I’d always been a die-hard daddy’s girl growing up. My dad and I were so much alike that our bond came naturally and with an ease that few daughters are lucky to understand. He was so cool. While my mom worked on the weekends, he’d take us to hole-in-the-wall diners with questionable sanitary conditions. Sometimes he’d take us to the flea market, give us five bucks, and let us loose. Most times we’d drive through downtown and settle at one of the parks for the day, or the giant water fountain if it was hot enough. Everything felt like an adventure when it was just us and our dad. He was the king of cheap thrills and he was always laid back. Things were different with my mom around. As a kid, I remember her presence was more tense. She wasn’t going to bust balls to make it to my soccer game. She was always the anxious parent at the pool who’d conditioned herself to keep two eyes on six kids, or the frantic woman at the park who couldn’t relax; my little sister has a severe allergy to bees and my mom would be damned if the EpiPen wasn’t an arms length away. For many years, it was my dad I’d call to chat with, my dad I’d go out to dinner with, my dad I’d travel with. It was always my dad.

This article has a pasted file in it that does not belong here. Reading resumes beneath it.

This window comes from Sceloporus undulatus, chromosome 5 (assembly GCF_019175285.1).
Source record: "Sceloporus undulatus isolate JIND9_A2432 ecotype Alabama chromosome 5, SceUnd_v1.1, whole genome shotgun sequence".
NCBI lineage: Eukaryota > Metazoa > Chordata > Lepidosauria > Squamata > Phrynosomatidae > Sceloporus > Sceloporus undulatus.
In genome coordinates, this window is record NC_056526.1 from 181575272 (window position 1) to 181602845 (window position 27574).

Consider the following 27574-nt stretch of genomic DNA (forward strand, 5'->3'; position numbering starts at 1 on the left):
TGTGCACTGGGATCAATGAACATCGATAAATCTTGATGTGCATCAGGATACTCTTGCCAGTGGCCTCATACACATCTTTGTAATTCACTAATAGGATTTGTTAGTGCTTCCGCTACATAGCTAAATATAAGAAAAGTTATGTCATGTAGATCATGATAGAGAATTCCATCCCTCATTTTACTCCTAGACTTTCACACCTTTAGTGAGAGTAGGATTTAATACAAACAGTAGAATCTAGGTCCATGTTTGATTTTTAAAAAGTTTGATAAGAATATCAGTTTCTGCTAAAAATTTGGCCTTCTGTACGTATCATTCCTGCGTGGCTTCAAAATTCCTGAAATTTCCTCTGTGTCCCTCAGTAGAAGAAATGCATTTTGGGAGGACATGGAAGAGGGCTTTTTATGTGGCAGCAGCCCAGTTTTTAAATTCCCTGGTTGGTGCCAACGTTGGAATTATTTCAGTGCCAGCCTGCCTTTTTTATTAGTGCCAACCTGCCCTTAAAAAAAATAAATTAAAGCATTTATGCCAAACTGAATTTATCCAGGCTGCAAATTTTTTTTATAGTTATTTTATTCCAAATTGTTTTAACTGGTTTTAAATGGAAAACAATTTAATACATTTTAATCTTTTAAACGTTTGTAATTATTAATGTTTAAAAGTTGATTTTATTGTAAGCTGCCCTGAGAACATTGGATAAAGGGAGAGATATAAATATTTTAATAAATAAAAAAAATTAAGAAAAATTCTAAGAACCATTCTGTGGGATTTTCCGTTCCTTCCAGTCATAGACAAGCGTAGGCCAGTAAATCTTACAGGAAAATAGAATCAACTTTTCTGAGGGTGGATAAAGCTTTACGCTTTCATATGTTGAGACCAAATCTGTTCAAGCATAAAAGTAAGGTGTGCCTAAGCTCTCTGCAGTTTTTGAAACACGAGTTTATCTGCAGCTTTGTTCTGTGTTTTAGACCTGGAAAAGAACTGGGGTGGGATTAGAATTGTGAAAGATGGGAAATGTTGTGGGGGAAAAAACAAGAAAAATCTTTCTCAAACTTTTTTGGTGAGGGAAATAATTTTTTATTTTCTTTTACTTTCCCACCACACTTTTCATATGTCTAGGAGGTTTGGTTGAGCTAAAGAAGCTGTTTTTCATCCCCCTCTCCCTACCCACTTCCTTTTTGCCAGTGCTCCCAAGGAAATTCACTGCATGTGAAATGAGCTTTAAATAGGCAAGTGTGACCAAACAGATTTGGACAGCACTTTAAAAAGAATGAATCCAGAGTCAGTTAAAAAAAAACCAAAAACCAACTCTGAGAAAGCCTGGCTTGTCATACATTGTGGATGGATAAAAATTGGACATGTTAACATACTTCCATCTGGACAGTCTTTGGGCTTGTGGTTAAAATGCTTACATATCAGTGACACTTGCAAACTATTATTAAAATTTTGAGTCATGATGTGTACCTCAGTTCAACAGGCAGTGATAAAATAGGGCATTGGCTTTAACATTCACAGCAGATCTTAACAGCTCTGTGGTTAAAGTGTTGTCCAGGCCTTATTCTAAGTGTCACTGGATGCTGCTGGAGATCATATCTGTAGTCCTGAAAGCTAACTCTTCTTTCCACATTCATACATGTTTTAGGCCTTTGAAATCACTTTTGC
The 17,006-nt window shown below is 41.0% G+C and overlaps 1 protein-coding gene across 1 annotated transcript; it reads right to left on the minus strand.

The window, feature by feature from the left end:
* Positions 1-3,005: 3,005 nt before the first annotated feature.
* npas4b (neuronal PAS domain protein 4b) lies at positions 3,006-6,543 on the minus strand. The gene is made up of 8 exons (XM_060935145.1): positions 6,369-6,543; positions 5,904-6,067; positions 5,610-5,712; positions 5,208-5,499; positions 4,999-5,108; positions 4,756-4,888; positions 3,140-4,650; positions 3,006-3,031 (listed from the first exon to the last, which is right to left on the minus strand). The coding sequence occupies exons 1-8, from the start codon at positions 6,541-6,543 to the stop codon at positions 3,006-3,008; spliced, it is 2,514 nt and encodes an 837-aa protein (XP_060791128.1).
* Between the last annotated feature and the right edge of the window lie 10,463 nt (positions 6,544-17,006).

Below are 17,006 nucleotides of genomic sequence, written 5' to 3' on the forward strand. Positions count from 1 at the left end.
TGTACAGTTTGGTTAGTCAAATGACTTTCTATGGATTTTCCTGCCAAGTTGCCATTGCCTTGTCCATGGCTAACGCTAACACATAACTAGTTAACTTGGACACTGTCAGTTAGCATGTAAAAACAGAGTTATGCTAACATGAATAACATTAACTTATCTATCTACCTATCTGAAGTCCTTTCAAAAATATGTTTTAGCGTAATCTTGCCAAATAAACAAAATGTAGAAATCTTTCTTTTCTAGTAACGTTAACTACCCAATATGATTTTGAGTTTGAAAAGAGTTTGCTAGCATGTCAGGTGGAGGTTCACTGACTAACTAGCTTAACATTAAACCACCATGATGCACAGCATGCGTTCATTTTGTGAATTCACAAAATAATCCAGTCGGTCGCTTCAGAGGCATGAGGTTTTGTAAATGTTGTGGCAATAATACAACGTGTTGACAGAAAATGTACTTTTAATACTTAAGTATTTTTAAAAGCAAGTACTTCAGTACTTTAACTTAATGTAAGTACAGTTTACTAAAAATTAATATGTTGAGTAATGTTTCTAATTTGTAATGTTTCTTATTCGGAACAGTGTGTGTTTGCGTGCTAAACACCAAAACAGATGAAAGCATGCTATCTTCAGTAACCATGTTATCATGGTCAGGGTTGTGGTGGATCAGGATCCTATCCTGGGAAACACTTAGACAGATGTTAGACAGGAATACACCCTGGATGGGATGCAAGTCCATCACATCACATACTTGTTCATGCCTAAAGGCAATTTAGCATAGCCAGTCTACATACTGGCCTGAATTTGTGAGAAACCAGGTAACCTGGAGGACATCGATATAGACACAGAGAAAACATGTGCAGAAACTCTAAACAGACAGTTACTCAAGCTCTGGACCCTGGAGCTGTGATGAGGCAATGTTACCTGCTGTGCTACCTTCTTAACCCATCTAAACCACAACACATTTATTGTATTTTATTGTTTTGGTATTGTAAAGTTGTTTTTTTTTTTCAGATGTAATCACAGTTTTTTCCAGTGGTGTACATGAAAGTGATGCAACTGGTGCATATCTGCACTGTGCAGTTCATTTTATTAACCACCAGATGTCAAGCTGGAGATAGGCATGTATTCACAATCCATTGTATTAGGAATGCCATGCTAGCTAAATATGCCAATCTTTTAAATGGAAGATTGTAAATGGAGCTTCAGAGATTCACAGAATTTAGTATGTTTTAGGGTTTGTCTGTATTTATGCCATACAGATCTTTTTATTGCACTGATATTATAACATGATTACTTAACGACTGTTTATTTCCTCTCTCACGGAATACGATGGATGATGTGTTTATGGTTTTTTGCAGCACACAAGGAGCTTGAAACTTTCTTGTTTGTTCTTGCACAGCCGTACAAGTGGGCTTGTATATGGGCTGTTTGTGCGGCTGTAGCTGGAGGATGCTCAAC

But I’ll never forget the day my relationship changed between my mom and I forever. I was 20 years old when I came home from work in a frenzy, tears flowing, my world shaking with fear and uncertainty. It was one of the worst days of my life. I ran straight up to my sister’s room and confided in her what I should have told my mom first. My mom had been on my tail as soon as I’d walked in the house, and I still remember her standing in the door way to my sister’s room watching me cry. Her eyes were big with worry, “what is it, Rachel? What’s wrong?” I told her, “I’m… pregnant!” followed by another round of convulsive crying. Her face relaxed slightly and she looked unconcerned. “That’s it? I thought someone died” she said.